Probiotics in inflammatory bowel disease--therapeutic rationale and role.

Hdl Handle:
http://hdl.handle.net/10147/208958
Title:
Probiotics in inflammatory bowel disease--therapeutic rationale and role.
Authors:
Shanahan, Fergus
Affiliation:
Alimentary Pharmabiotic Centre, Department of Medicine, Clinical Science, Building, Cork University Hospital, University College Cork, National University , of Ireland, Wilton, Cork, Ireland. F.Shananhan@ucc.ie
Citation:
Adv Drug Deliv Rev. 2004 Apr 19;56(6):809-18.
Journal:
Advanced drug delivery reviews
Issue Date:
3-Feb-2012
URI:
http://hdl.handle.net/10147/208958
DOI:
10.1016/j.addr.2003.11.003
PubMed ID:
15063591
Abstract:
The intestinal flora has a conditioning effect on intestinal homeostasis, delivering regulatory signals to the epithelium, the mucosal immune system and to the neuromuscular activity of the gut. Beneficial metabolic activities of the enteric flora include nutrient production, metabolism of dietary carcinogens, conversion of prodrugs to active drugs. However, increasing evidence suggests that some components of the enteric flora are essential ingredients in the pathogenesis of inflammatory bowel disease (IBD); this has prompted interest in therapeutic manipulation of the flora with probiotics. Probiotics are biologic control agents-described as live microbial food supplements which confer a health benefit beyond inherent basic nutrition. Multiple potential beneficial effects have been attributed to the probiotic use of lactic acid bacteria, bifidobacteria and other non-pathogenic commensals. At present, much of the promise of probiotics remains outside the realm of evidence-based medicine and awaits the results of prospective trials, now underway. No reliable in vitro predictors of in vivo efficacy of putative probiotics have been identified. Rigorous comparisons of probiotic performance have not been performed and the suitability of a given probiotic for different individuals is largely unexplored. Notwithstanding, an improved understanding of the normal commensal flora and host-flora interactions has the potential to open up new therapeutic strategies for inflammatory disorders of the gut.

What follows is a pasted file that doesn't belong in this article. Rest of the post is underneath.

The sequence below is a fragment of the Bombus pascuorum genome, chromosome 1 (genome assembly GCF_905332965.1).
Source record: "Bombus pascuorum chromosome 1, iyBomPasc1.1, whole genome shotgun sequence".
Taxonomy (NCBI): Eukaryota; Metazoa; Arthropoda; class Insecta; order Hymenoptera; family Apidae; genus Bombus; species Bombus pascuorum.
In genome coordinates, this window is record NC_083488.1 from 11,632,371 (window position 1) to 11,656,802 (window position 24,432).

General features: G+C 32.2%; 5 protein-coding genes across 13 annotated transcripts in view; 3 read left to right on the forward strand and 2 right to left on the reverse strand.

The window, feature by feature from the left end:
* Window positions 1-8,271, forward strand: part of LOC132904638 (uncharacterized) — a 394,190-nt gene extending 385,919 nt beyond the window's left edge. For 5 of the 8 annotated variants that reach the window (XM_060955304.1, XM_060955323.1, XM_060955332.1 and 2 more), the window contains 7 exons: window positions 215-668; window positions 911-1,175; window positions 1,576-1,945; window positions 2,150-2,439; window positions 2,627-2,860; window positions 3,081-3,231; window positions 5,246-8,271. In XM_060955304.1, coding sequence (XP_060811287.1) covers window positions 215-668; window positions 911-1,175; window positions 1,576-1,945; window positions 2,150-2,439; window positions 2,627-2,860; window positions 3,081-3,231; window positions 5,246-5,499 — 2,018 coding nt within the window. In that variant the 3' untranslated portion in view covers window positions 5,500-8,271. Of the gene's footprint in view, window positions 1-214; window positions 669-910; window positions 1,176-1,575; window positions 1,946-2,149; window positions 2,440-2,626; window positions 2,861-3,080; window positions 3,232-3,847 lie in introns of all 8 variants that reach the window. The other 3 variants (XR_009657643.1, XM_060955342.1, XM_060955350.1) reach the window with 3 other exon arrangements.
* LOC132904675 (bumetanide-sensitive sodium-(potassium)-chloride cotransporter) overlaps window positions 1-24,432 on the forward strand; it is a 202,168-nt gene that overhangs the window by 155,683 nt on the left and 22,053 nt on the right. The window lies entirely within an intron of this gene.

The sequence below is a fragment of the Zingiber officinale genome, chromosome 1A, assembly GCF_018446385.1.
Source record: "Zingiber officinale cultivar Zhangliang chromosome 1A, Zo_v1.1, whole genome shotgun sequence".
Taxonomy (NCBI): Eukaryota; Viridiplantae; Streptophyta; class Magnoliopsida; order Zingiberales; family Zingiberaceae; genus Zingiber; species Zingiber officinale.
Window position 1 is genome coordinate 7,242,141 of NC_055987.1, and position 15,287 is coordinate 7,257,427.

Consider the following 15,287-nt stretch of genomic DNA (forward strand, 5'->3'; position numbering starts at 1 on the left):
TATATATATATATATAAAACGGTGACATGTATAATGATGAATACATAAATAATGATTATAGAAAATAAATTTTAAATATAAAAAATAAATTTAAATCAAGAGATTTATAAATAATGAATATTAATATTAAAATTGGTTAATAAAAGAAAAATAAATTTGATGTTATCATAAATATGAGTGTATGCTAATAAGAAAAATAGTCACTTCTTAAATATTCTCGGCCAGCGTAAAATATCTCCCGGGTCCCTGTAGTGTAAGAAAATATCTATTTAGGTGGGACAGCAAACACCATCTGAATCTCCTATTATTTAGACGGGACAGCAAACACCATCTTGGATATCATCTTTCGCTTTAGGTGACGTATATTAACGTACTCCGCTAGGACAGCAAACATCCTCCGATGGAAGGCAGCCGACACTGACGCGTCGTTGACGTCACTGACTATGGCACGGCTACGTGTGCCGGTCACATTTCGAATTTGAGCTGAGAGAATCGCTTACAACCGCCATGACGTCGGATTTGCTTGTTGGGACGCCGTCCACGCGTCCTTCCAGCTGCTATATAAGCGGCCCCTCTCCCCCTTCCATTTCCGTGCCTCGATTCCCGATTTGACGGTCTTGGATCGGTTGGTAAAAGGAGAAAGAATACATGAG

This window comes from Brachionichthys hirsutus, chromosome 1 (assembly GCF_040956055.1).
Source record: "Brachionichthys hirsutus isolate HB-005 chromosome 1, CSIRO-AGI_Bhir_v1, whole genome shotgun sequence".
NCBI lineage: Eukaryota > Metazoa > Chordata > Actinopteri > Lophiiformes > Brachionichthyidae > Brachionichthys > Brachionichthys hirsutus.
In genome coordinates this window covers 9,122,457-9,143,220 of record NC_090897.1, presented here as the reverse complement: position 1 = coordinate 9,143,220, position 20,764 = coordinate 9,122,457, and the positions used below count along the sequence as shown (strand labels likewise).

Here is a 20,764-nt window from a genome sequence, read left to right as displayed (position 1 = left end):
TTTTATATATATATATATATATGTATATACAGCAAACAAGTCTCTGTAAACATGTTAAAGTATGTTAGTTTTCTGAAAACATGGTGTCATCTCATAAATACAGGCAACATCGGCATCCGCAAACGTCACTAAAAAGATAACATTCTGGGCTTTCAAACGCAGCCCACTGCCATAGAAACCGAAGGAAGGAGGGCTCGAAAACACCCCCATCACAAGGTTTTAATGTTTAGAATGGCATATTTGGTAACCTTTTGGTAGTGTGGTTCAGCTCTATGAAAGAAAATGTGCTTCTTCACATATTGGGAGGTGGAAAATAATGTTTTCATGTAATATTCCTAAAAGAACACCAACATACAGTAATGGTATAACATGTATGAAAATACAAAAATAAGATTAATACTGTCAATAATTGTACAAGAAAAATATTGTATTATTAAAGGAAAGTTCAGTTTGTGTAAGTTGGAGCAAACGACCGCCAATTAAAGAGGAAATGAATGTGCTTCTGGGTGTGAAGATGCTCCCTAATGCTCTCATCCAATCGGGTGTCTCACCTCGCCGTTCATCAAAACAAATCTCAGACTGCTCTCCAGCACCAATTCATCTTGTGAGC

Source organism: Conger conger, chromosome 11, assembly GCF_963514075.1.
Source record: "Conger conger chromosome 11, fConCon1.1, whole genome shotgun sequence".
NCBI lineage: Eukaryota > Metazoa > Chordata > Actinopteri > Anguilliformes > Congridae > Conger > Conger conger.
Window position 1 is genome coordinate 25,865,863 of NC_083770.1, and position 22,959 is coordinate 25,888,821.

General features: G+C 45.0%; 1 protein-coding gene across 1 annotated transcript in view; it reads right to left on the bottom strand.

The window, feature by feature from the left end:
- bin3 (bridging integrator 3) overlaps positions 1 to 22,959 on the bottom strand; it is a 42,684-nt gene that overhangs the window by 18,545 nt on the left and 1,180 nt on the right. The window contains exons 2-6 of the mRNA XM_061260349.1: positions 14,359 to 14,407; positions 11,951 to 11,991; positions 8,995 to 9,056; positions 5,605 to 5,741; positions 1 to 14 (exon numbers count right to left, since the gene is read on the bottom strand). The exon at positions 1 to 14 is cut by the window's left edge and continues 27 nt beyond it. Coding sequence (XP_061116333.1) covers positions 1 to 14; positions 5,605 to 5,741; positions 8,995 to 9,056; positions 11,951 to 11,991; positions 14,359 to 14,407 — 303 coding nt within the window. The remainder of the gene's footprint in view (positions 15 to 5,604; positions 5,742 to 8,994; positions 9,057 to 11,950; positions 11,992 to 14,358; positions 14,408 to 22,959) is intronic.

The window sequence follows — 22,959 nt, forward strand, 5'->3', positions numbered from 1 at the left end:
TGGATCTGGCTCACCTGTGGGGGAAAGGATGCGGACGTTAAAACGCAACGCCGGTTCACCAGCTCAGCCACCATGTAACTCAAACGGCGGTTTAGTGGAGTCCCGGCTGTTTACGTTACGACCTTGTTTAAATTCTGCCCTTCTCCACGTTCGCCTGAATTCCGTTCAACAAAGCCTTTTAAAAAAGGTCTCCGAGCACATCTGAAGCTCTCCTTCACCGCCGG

Language:
eng
MeSH:
Animals; Humans; Inflammatory Bowel Diseases/*drug therapy/*microbiology; Probiotics/*therapeutic use
ISSN:
0169-409X (Print); 0169-409X (Linking)

Full metadata record

DC FieldValue Language
dc.contributor.authorShanahan, Fergusen_GB
dc.date.accessioned2012-02-03T15:08:29Z-
dc.date.available2012-02-03T15:08:29Z-
dc.date.issued2012-02-03T15:08:29Z-
dc.identifier.citationAdv Drug Deliv Rev. 2004 Apr 19;56(6):809-18.en_GB
dc.identifier.issn0169-409X (Print)en_GB
dc.identifier.issn0169-409X (Linking)en_GB
dc.identifier.pmid15063591en_GB
dc.identifier.doi10.1016/j.addr.2003.11.003en_GB
dc.identifier.urihttp://hdl.handle.net/10147/208958-
dc.description.abstractThe intestinal flora has a conditioning effect on intestinal homeostasis, delivering regulatory signals to the epithelium, the mucosal immune system and to the neuromuscular activity of the gut. Beneficial metabolic activities of the enteric flora include nutrient production, metabolism of dietary carcinogens, conversion of prodrugs to active drugs. However, increasing evidence suggests that some components of the enteric flora are essential ingredients in the pathogenesis of inflammatory bowel disease (IBD); this has prompted interest in therapeutic manipulation of the flora with probiotics. Probiotics are biologic control agents-described as live microbial food supplements which confer a health benefit beyond inherent basic nutrition. Multiple potential beneficial effects have been attributed to the probiotic use of lactic acid bacteria, bifidobacteria and other non-pathogenic commensals. At present, much of the promise of probiotics remains outside the realm of evidence-based medicine and awaits the results of prospective trials, now underway. No reliable in vitro predictors of in vivo efficacy of putative probiotics have been identified. Rigorous comparisons of probiotic performance have not been performed and the suitability of a given probiotic for different individuals is largely unexplored. Notwithstanding, an improved understanding of the normal commensal flora and host-flora interactions has the potential to open up new therapeutic strategies for inflammatory disorders of the gut.en_GB
dc.language.isoengen_GB
dc.subject.meshAnimalsen_GB
dc.subject.meshHumansen_GB
dc.subject.meshInflammatory Bowel Diseases/*drug therapy/*microbiologyen_GB
dc.subject.meshProbiotics/*therapeutic useen_GB
dc.titleProbiotics in inflammatory bowel disease--therapeutic rationale and role.en_GB
dc.contributor.departmentAlimentary Pharmabiotic Centre, Department of Medicine, Clinical Science, Building, Cork University Hospital, University College Cork, National University , of Ireland, Wilton, Cork, Ireland. F.Shananhan@ucc.ieen_GB
dc.identifier.journalAdvanced drug delivery reviewsen_GB
dc.description.provinceMunster-
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